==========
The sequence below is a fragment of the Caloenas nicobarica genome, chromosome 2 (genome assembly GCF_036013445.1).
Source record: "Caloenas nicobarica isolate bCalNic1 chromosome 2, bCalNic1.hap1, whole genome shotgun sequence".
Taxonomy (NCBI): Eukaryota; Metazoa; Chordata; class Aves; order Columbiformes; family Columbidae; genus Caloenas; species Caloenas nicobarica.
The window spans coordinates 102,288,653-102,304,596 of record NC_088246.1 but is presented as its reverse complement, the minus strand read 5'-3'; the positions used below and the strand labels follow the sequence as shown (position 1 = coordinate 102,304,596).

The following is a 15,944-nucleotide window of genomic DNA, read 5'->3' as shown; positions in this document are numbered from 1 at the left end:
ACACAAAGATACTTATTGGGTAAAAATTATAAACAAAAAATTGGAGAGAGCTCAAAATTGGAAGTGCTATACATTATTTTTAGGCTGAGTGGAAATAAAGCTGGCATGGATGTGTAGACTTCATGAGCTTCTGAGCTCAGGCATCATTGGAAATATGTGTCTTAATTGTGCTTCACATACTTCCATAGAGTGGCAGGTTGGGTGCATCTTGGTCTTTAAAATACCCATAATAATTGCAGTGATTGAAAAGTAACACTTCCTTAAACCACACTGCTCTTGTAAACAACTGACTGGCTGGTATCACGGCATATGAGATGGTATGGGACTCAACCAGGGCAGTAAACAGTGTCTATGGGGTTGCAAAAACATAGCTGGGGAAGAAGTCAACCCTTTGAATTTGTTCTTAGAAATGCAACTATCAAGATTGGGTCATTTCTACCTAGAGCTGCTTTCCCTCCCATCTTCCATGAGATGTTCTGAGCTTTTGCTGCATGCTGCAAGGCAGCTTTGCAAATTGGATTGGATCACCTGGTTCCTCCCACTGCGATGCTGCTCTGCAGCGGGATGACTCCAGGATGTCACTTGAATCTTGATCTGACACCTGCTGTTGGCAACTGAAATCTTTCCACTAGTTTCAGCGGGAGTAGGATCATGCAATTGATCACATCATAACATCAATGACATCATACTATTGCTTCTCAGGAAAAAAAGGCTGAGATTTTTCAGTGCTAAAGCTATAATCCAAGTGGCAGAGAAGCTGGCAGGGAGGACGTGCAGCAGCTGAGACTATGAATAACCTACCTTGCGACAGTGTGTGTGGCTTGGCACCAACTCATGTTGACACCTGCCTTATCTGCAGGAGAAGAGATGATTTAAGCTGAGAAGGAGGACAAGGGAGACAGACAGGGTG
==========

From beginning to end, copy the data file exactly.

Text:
The sequence below is a fragment of the Caloenas nicobarica genome, chromosome 2 (genome assembly GCF_036013445.1).
Source record: "Caloenas nicobarica isolate bCalNic1 chromosome 2, bCalNic1.hap1, whole genome shotgun sequence".
Taxonomy (NCBI): Eukaryota; Metazoa; Chordata; class Aves; order Columbiformes; family Columbidae; genus Caloenas; species Caloenas nicobarica.
The window spans coordinates 102,288,653-102,304,596 of record NC_088246.1 but is presented as its reverse complement, the minus strand read 5'-3'; the positions used below and the strand labels follow the sequence as shown (position 1 = coordinate 102,304,596).

The following is a 15,944-nucleotide window of genomic DNA, read 5'->3' as shown; positions in this document are numbered from 1 at the left end:
ACACAAAGATACTTATTGGGTAAAAATTATAAACAAAAAATTGGAGAGAGCTCAAAATTGGAAGTGCTATACATTATTTTTAGGCTGAGTGGAAATAAAGCTGGCATGGATGTGTAGACTTCATGAGCTTCTGAGCTCAGGCATCATTGGAAATATGTGTCTTAATTGTGCTTCACATACTTCCATAGAGTGGCAGGTTGGGTGCATCTTGGTCTTTAAAATACCCATAATAATTGCAGTGATTGAAAAGTAACACTTCCTTAAACCACACTGCTCTTGTAAACAACTGACTGGCTGGTATCACGGCATATGAGATGGTATGGGACTCAACCAGGGCAGTAAACAGTGTCTATGGGGTTGCAAAAACATAGCTGGGGAAGAAGTCAACCCTTTGAATTTGTTCTTAGAAATGCAACTATCAAGATTGGGTCATTTCTACCTAGAGCTGCTTTCCCTCCCATCTTCCATGAGATGTTCTGAGCTTTTGCTGCATGCTGCAAGGCAGCTTTGCAAATTGGATTGGATCACCTGGTTCCTCCCACTGCGATGCTGCTCTGCAGCGGGATGACTCCAGGATGTCACTTGAATCTTGATCTGACACCTGCTGTTGGCAACTGAAATCTTTCCACTAGTTTCAGCGGGAGTAGGATCATGCAATTGATCACATCATAACATCAATGACATCATACTATTGCTTCTCAGGAAAAAAAGGCTGAGATTTTTCAGTGCTAAAGCTATAATCCAAGTGGCAGAGAAGCTGGCAGGGAGGACGTGCAGCAGCTGAGACTATGAATAACCTACCTTGCGACAGTGTGTGTGGCTTGGCACCAACTCATGTTGACACCTGCCTTATCTGCAGGAGAAGAGATGATTTAAGCTGAGAAGGAGGACAAGGGAGACAGACAGGGTG